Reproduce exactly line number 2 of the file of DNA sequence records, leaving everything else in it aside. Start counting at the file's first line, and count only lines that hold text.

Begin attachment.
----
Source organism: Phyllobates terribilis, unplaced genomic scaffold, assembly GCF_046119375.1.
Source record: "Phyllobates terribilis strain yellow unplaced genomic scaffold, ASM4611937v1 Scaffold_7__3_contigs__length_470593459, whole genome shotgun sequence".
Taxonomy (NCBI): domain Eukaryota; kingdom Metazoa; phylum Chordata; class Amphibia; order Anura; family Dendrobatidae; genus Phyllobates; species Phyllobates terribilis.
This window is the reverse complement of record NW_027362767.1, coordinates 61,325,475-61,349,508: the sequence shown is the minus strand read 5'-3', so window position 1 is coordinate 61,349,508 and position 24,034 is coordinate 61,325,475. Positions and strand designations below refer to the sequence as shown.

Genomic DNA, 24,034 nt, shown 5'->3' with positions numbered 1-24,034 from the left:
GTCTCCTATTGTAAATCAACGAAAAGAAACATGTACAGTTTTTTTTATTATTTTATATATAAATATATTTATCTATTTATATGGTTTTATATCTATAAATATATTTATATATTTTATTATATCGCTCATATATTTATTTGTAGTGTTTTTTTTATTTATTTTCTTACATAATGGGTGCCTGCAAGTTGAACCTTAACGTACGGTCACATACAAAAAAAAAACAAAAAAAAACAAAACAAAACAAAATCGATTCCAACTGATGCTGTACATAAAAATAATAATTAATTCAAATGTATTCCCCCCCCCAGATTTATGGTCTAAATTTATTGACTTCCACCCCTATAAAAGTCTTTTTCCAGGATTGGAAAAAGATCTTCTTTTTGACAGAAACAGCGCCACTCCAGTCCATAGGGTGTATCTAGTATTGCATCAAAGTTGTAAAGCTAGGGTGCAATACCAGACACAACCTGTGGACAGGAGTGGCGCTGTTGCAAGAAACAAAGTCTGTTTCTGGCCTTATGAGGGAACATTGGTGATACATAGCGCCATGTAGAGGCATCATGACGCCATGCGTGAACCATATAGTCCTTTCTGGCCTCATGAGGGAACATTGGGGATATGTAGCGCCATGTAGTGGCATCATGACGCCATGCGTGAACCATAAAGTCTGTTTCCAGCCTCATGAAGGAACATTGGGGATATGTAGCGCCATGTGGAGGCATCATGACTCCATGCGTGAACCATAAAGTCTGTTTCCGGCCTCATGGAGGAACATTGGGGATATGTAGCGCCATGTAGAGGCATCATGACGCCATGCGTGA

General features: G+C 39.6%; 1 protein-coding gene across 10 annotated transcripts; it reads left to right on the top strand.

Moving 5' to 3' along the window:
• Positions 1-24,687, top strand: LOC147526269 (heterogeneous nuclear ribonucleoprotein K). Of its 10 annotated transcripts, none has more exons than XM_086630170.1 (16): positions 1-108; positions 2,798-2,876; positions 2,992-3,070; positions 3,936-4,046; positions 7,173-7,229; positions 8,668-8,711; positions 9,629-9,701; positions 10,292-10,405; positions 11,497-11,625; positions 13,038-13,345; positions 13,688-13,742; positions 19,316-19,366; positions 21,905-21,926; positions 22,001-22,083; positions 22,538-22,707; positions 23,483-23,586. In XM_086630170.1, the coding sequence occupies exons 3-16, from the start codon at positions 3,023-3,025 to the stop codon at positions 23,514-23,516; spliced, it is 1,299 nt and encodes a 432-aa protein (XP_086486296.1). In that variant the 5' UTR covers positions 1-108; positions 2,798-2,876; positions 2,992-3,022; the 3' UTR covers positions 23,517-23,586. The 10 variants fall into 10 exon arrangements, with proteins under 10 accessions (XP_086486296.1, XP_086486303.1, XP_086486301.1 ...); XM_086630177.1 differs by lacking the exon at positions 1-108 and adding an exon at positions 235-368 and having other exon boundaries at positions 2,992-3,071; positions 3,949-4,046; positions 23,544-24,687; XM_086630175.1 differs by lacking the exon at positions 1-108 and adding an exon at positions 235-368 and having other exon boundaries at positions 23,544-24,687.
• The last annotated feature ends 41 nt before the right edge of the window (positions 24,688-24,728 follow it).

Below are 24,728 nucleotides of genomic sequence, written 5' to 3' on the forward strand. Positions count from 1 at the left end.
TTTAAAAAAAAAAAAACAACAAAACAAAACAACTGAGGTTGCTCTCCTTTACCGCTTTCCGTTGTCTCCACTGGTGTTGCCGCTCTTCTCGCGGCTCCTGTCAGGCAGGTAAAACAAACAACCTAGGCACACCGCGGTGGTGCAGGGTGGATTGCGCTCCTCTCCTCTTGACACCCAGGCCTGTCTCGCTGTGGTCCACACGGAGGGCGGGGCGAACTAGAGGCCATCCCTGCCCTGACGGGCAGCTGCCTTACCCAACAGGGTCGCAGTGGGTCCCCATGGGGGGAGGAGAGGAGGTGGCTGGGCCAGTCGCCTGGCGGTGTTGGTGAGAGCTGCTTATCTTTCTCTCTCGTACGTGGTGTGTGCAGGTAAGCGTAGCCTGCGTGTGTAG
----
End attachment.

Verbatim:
Source record: "Phyllobates terribilis strain yellow unplaced genomic scaffold, ASM4611937v1 Scaffold_7__3_contigs__length_470593459, whole genome shotgun sequence".